So Monday morning I sat in the conference room looking at the questioning faces of my co-workers. My executive director started the meeting and let them know that it had been called because I had something I wanted to share. I can’t remember what I said although my assistants both said it was a really good “speech”. Basically I told everyone how much I loved working with them and for the association. Then, I told them that there were some personal changes in my life which would be bleeding into the office. I outlined the changes – name, e-mail, who I am in the office now – and asked them to do their best in dealing with them. I let them know that I didn’t expect anyone to get it right all the time but that I just asked they continue to respect me as I respect them. I ended it by saying I welcomed any questions they might have – in the privacy of my office – and then I bolted.
I got back upstairs to my office and tried to not black out from hyperventilating. A few minutes later my co-workers who work on my floor came back up and the executive director came into my office to give me the full report. He told me that the one person we had both worried the most about (the 70 year old bookkeeper who was as saucy as they come) was the one who stood up and said, “I’ve been through this before. At a previous place of employment a young man became a young woman and I’m going to tell you what to do. You treat him with respect, just as you want to be treated, and there won’t be any problems.”
Wow. I couldn’t believe it. He was shocked, too, and we had a good laugh over how it’s always the one person you least suspect who surprises you. He said the rest of the staff did very well, too and left my office. My assistants filled me in over the next couple of days about who had what to say in a more negative light. I’m happy to report there was very little. One co-worker felt I shouldn’t have asked them to make the change until my name is *legally* changed. But she wasn’t necessarily ugly about it, just slightly exasperated. Of course, I could have waited. But the state of Florida is one of the hardest places to make a gender/sex change. Good ole South and the Bible Belt. I will be changing my name, and soon, but it will most likely not be finished until the new year.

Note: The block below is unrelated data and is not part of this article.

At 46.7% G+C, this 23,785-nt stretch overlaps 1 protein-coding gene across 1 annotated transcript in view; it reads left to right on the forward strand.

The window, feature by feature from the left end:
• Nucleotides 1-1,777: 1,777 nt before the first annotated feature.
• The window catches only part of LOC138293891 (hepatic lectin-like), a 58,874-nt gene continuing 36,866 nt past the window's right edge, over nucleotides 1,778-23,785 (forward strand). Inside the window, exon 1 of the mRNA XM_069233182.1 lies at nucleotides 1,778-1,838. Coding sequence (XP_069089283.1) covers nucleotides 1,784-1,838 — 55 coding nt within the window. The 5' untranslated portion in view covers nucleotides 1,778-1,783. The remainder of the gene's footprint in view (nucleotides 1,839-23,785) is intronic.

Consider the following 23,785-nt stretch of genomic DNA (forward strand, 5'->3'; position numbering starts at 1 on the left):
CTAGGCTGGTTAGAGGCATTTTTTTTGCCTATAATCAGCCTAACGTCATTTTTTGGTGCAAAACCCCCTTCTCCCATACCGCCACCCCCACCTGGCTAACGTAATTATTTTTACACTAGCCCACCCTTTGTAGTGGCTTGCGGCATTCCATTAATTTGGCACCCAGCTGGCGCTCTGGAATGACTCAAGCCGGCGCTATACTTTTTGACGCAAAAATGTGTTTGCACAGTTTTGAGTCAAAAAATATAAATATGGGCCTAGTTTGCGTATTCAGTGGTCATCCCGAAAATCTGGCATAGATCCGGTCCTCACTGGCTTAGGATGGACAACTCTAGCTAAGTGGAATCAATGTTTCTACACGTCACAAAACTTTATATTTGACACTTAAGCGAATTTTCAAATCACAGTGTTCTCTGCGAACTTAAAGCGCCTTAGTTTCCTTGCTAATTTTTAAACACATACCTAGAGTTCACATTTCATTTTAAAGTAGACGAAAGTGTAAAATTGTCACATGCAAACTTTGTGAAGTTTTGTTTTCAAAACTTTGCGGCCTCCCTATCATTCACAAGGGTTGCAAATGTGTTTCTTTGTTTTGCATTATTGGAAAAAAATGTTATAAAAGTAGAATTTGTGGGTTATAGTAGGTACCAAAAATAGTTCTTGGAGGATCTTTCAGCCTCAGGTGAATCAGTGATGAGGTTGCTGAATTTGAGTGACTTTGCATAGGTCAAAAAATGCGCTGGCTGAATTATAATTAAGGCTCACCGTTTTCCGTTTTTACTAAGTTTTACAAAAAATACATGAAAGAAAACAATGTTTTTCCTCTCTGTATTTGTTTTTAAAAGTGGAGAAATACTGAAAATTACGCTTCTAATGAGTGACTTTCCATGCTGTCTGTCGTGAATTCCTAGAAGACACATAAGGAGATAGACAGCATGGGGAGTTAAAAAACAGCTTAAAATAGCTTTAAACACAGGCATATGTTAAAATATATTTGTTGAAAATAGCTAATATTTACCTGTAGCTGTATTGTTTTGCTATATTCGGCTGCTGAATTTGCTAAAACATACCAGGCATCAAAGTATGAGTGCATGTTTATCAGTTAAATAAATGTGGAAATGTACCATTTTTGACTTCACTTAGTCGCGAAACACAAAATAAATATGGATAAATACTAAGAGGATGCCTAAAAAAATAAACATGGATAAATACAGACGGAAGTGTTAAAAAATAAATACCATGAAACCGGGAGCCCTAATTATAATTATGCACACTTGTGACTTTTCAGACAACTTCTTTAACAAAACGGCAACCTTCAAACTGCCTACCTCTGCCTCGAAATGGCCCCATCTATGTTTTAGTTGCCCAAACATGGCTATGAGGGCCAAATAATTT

Everyone’s been good to me at work. Not much seems to have changed other than my name and the almost constant apologies when they forget or get it wrong. I’m really lucky, and I know that, and am grateful.
There’s a really odd thing, though. Why is it so much easier for these straight, conservative co-workers to accept me and my gender identity and it’s so hard for other trans folks? It’s an extreme pet peeve of mine, actually. There’s this sort of standard that trans people tend to hold each other to and, when you’re found lacking, you’re considered “not trans enough”.
It’s ridiculous! Not trans enough?? What IS trans enough? Am I less of a transgendered man because I’m not ready to run out and chop my tits off this very minute? Am I not trans enough because I don’t wear a latex cock in a nylon sock at my crotch? Because I like to have “lesbian sex” (*don’t* get me started on that term) I’m not “man enough” or trans enough? All that mentality does is cut our nose off to spite our face. When we squabble amongst ourselves, and cut each other down, we destroy the strength that is only found in unity.
But that’s a familiar rant, isn’t it? I mean I’ve been saying the same thing for years about some aspect of the queer community in general. Lesbians do it when they put down their sisters who are “too dykey” or look “too straight”. The community (using that word for queers makes me want to laugh except I feel too sick to) does the same thing when we give bi-sexuals shit for not “picking a side” or “coming off of the fence”.